Lesson Plan

Bears of Glacier Bay 2: The Scoop on Poop

Brown Bear in Glacier Bay
Brown bears love the open areas of Glacier Bay


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Grade Level:
Sixth Grade-Eighth Grade
Biology: Animals, Ecology, Wilderness, Wildlife Biology
1 class period (50 minutes)
Group Size:
Up to 24 (4-8 breakout groups)
National/State Standards:
NS.5-8.1 Science as Inquiry
bears, Brown Bear, scat, black bear, tracking, food


This investigation will introduce students to the importance of using good observation skills, which enables researchers to accurately collect and record data. Students will be given a sample of (teacher-created) bear poop to analyze. The scientific word for poop is scat. Through careful observation and examination, they will be able to answer questions about what bears eat, quality of habitat, time of year, and bear safety. 


Focus Questions:

How do biologists study bears in Glacier Bay?
What can you learn about bears from examining their scat?
What can we learn from bear scat that can help park managers and visitors prevent bear-human conflict?  


Our "Bears of Glacier Bay" curricula unit is divided into three lesson plans, each taking one class session to complete. They are part of our "Middle School Scientists" series that explore the fascinating research and resources of Glacier Bay National Park.

Check out the other lessons:

Bears of Glacier Bay 1: Name that Bear
Bears of Glacier Bay 2: What's the Scoop on Poop
Bears of Glacier Bay 3: Be Bear Aware

Park researchers use scientific tools and observation to study bear populations in Glacier Bay. Visible signs like well worn trails, rub trees, claw marks, tracks, and scat help researchers identify where bears spend their time, what they eat, if they are sick, and much more. Scat is one of the most important signs to look for when in the field. Bears are omnivores and their scat often contains identifiable remnants of their last meal such as grass, berries, seeds, fish bones, or hair. The scat varies quite dramatically depending on what the bear is eating at a particular time of year.

In the spring, bears are often seen grazing on young shoreline grasses, sedges, and other plants. Brown bears use their long claws to dig up plant roots such as sweet-vetch. Bears feed on beach and meadow plants throughout the spring and summer, and feast on the wide variety of berries that ripen in the late summer and fall.

When the tide is low, bears forage in Glacier Bay's extensive intertidal zone. Both black and brown bears can be seen scraping barnacles off of rocks and munching mussels. Occasionally brown bears are observed turning over large rocks and pouncing on the pricklebacks and gunnels (small eel-like fish) that live underneath.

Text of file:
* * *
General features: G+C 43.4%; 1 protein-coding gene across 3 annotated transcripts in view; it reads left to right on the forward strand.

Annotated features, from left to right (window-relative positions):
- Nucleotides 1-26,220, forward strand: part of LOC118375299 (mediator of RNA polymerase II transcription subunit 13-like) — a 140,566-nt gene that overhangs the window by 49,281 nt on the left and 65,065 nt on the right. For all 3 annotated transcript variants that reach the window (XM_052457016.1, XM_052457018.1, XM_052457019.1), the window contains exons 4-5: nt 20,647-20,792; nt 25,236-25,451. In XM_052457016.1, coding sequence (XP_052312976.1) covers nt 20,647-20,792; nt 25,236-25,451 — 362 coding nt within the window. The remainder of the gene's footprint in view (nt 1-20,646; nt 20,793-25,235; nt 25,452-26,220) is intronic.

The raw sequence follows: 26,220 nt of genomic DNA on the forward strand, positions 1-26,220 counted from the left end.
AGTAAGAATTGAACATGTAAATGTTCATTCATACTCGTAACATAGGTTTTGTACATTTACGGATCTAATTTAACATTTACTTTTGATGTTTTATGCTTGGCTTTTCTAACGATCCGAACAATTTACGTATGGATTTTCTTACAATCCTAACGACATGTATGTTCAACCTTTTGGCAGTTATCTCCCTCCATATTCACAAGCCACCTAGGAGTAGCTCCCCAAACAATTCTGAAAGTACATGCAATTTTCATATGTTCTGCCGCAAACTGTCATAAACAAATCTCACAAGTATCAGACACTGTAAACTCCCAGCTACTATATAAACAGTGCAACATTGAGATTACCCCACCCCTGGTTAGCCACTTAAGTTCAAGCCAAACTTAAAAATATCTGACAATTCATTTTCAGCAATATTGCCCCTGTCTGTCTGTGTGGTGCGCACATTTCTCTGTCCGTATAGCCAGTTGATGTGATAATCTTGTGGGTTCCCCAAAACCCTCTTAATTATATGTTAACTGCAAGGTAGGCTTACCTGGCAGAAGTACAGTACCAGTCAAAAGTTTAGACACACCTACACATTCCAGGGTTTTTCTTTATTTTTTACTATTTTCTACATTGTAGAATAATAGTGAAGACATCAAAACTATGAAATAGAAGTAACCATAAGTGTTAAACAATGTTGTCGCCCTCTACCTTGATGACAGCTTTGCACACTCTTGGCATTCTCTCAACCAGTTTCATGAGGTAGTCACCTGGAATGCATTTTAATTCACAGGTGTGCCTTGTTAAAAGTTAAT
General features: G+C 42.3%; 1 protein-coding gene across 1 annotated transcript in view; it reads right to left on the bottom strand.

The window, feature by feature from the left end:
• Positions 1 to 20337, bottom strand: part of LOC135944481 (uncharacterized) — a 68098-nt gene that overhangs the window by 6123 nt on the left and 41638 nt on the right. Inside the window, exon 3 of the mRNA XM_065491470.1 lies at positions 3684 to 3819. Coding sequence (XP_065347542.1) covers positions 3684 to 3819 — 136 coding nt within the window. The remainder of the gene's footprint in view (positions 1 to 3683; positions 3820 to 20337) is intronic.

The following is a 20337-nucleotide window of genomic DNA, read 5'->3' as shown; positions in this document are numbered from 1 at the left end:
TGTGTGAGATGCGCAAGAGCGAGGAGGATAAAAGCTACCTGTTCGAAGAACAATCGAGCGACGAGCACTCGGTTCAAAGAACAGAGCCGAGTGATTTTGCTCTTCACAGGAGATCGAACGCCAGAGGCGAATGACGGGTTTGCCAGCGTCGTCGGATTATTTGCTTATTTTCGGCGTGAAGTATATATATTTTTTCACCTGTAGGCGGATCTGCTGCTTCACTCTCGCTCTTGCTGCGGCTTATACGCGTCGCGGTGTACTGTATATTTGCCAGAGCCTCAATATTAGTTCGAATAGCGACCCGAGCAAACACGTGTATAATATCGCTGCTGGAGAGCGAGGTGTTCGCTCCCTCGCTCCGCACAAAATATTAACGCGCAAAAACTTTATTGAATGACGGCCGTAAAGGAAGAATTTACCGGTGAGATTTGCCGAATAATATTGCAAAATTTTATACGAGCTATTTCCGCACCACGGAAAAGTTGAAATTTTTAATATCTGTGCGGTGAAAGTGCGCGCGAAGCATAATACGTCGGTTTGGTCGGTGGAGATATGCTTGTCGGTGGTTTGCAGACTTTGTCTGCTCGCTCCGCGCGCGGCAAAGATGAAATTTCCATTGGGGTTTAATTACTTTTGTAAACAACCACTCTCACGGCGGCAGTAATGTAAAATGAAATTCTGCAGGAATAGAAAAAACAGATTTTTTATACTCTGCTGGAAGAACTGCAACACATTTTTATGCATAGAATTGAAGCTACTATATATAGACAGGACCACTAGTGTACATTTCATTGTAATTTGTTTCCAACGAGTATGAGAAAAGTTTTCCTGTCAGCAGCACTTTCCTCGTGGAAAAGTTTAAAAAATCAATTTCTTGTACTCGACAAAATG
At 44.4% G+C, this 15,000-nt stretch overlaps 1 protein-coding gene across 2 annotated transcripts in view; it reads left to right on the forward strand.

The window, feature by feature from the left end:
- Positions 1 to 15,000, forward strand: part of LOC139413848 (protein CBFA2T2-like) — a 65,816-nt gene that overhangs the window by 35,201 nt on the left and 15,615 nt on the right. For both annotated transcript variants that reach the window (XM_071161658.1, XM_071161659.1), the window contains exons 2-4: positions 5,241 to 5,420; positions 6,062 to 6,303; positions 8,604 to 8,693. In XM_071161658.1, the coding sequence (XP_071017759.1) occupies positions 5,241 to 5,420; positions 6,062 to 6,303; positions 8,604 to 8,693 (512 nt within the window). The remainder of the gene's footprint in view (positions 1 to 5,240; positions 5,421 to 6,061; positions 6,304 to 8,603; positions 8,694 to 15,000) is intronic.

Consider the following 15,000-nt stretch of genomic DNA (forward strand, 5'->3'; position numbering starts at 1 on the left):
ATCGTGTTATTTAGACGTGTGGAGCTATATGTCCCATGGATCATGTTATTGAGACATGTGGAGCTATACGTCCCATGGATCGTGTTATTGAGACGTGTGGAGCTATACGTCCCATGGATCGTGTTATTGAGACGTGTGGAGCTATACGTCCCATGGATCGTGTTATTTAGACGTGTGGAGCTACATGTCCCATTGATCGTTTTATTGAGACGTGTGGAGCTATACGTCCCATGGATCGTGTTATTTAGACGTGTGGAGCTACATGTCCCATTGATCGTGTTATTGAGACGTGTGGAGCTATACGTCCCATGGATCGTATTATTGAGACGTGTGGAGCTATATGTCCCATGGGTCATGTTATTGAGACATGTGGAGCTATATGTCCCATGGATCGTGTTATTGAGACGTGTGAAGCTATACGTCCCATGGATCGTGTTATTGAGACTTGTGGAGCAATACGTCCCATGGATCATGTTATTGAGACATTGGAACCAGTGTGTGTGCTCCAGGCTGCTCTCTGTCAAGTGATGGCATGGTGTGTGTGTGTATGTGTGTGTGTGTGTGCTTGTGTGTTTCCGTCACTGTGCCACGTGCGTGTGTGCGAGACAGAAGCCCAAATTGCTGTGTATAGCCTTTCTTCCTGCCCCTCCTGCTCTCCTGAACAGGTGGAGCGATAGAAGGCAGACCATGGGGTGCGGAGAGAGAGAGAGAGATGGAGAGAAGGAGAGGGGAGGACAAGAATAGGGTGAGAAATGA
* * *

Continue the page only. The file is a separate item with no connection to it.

Salmon are very important to bears in the late summer and fall. Bears eat many other animals when they get the opportunity, including such items as bumblebees, sand fleas, bird eggs, birds, voles, marine mammal carcasses stranded by the tide, and occasionally even other bears. Moose calf hooves have been found in bear scat in the lower bay, and brown bears in the upper bay have been seen patrolling spring avalanche slopes probably in search of winter mountain goat casualties.

Bear scat is a good indicator of bear activity. Scat tells us what a bear is eating and where bears have been. Some bears may feed on a carcass for several weeks, and a bear during this time could be very dangerous. Learning to identify scat, and reading these signs can help park managers and visitors take preventative measures to reduce bear-human conflict.


There are a few handouts to complete this lesson.

Additional Materials Needed:

  • Homemade bear scat ingredients (see investigation for details)
  • Student journals
  • Colored pencils or crayons
  • Scales for weighing
  • Newspaper, forks, tweezers, plastic gloves



Bears of Glacier Bay Assessment

The following pre and post tests provide assessment for material covered by the entire Bear Curriculum series (Investigations 1-3)


Use the Glacier Bay Bear Scat Handout  to compare student samples to actual scat samples found in Glacier Bay. How do they compare and why?  

Additional Resources


Official Glacier Bay National Park Website:

Alaska Department of Fish and Game - Wildlife Notebook Series: http://www.adfg.alaska.gov/index.cfm?adfg=educators.notebookseries 

International Association for Bear Research and Management:


carcass, forage, intertidal, omnivore, scat, scientific method

Last updated: January 31, 2018